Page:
The UN’s projection data shows that the share of extreme poverty went from 8.4 percent in 2019 to 9.5 percent in 2020 and will rise to more than 10 percent in 2021. While the conclusion drawn by the UN is that the rise in extreme poverty shows the “importance of disaster preparedness and robust social protection systems,” the return of a dramatic rise in poverty is a demonstration of the failure of capitalism and a harbinger of revolutionary struggles by the working class on a world scale.
The UN report is a vindication of the analysis provided by the World Socialist Web Site and the International Committee of the Fourth International (ICFI) since the pandemic began in the early months of 2020. On February 28, 2020, the ICFI issued a call for a globally coordinated emergency response to the pandemic through the mobilization of the working class to “make available the resources required to contain the spread of the disease, treat and care for those who are infected, and secure the livelihoods of the hundreds of millions of people who will be affected by the economic fallout.”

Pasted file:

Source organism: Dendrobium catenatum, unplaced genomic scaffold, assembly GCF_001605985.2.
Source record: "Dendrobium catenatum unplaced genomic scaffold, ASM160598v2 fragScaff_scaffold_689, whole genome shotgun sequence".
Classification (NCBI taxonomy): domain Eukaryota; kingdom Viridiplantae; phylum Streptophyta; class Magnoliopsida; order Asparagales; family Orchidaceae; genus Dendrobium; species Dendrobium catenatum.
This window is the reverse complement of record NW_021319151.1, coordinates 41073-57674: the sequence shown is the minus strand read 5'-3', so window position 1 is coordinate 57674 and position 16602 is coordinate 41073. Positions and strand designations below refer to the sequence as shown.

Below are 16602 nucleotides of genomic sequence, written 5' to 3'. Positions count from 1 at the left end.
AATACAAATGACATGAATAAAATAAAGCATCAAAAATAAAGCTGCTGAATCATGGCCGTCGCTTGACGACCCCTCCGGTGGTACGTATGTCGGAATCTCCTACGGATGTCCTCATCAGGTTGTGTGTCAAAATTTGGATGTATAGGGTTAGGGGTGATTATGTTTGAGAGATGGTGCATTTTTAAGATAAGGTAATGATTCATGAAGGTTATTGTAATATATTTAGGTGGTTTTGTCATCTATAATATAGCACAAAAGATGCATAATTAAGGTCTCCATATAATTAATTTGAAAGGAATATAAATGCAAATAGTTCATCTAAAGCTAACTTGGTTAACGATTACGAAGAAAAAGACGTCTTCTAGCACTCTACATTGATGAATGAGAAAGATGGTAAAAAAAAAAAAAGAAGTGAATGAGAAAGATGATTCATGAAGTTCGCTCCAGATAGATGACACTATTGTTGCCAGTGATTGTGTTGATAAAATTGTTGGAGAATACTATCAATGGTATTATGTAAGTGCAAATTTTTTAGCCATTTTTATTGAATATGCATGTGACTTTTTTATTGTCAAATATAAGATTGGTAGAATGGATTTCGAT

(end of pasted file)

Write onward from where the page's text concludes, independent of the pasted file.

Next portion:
The statement warned that the economic damage from the pandemic “could exceed the scale of the 2008 financial crisis” and that “the response of ruling elites and the governments they control to the crisis combines incompetence with a criminal level of indifference.”
Before governments throughout the world raided the federal treasuries with unlimited trillions of dollars in “stimulus” to prop up the investment portfolios of the financial oligarchy, the ICFI statement called for “financial support and income compensation for all those impacted by the economic consequences.” The statement also warned that “the major capitalist governments, led by the US Federal Reserve, have allocated virtually unlimited sums of money to drive up the market value of equities” following the 2008 crash and that the “working class must demand that governments impose emergency taxes on the fortunes of the oligarchs to the extent required by the emergency.”
Finally, the ICFI statement said, “In demanding that capitalist governments implement these emergency measures, the international working class does not abandon its fundamental aim: the ending of the capitalist system. ... The present crisis demonstrates again that capitalism is an outmoded economic system and barrier to human progress. The danger posed by this pandemic and the catastrophic implications of global warning prove that the capitalist system must give way to world socialism.”